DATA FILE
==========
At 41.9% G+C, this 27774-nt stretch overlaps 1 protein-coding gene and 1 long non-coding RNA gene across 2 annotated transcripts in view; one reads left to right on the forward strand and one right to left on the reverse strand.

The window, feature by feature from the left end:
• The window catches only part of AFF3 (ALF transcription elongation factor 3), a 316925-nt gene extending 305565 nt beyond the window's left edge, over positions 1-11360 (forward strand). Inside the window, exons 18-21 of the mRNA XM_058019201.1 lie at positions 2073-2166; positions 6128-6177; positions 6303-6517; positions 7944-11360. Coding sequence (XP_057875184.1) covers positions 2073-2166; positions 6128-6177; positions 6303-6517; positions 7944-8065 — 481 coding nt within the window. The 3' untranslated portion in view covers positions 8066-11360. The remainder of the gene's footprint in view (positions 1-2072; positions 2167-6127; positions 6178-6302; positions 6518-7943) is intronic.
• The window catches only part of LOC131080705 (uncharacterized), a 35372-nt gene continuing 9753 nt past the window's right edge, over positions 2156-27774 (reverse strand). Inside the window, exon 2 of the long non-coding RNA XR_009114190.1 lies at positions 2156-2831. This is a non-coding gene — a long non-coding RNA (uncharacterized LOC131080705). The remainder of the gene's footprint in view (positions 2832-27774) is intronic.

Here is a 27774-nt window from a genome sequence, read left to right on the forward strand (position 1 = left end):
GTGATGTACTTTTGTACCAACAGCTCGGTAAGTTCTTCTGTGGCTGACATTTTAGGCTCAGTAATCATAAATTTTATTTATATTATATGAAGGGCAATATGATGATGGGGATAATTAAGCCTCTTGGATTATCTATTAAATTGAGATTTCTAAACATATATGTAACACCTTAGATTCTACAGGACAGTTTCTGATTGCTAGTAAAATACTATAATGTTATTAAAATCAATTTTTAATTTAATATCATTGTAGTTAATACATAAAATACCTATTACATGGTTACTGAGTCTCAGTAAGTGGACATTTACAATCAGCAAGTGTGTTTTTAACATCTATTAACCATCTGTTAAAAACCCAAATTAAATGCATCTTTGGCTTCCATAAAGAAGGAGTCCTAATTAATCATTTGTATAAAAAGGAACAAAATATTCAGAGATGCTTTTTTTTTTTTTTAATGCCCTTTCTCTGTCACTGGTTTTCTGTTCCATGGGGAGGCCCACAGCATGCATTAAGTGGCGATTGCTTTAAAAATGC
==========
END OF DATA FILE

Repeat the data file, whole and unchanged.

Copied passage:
At 41.9% G+C, this 27774-nt stretch overlaps 1 protein-coding gene and 1 long non-coding RNA gene across 2 annotated transcripts in view; one reads left to right on the forward strand and one right to left on the reverse strand.

The window, feature by feature from the left end:
• The window catches only part of AFF3 (ALF transcription elongation factor 3), a 316925-nt gene extending 305565 nt beyond the window's left edge, over positions 1-11360 (forward strand). Inside the window, exons 18-21 of the mRNA XM_058019201.1 lie at positions 2073-2166; positions 6128-6177; positions 6303-6517; positions 7944-11360. Coding sequence (XP_057875184.1) covers positions 2073-2166; positions 6128-6177; positions 6303-6517; positions 7944-8065 — 481 coding nt within the window. The 3' untranslated portion in view covers positions 8066-11360. The remainder of the gene's footprint in view (positions 1-2072; positions 2167-6127; positions 6178-6302; positions 6518-7943) is intronic.
• The window catches only part of LOC131080705 (uncharacterized), a 35372-nt gene continuing 9753 nt past the window's right edge, over positions 2156-27774 (reverse strand). Inside the window, exon 2 of the long non-coding RNA XR_009114190.1 lies at positions 2156-2831. This is a non-coding gene — a long non-coding RNA (uncharacterized LOC131080705). The remainder of the gene's footprint in view (positions 2832-27774) is intronic.

Here is a 27774-nt window from a genome sequence, read left to right on the forward strand (position 1 = left end):
GTGATGTACTTTTGTACCAACAGCTCGGTAAGTTCTTCTGTGGCTGACATTTTAGGCTCAGTAATCATAAATTTTATTTATATTATATGAAGGGCAATATGATGATGGGGATAATTAAGCCTCTTGGATTATCTATTAAATTGAGATTTCTAAACATATATGTAACACCTTAGATTCTACAGGACAGTTTCTGATTGCTAGTAAAATACTATAATGTTATTAAAATCAATTTTTAATTTAATATCATTGTAGTTAATACATAAAATACCTATTACATGGTTACTGAGTCTCAGTAAGTGGACATTTACAATCAGCAAGTGTGTTTTTAACATCTATTAACCATCTGTTAAAAACCCAAATTAAATGCATCTTTGGCTTCCATAAAGAAGGAGTCCTAATTAATCATTTGTATAAAAAGGAACAAAATATTCAGAGATGCTTTTTTTTTTTTTTAATGCCCTTTCTCTGTCACTGGTTTTCTGTTCCATGGGGAGGCCCACAGCATGCATTAAGTGGCGATTGCTTTAAAAATGC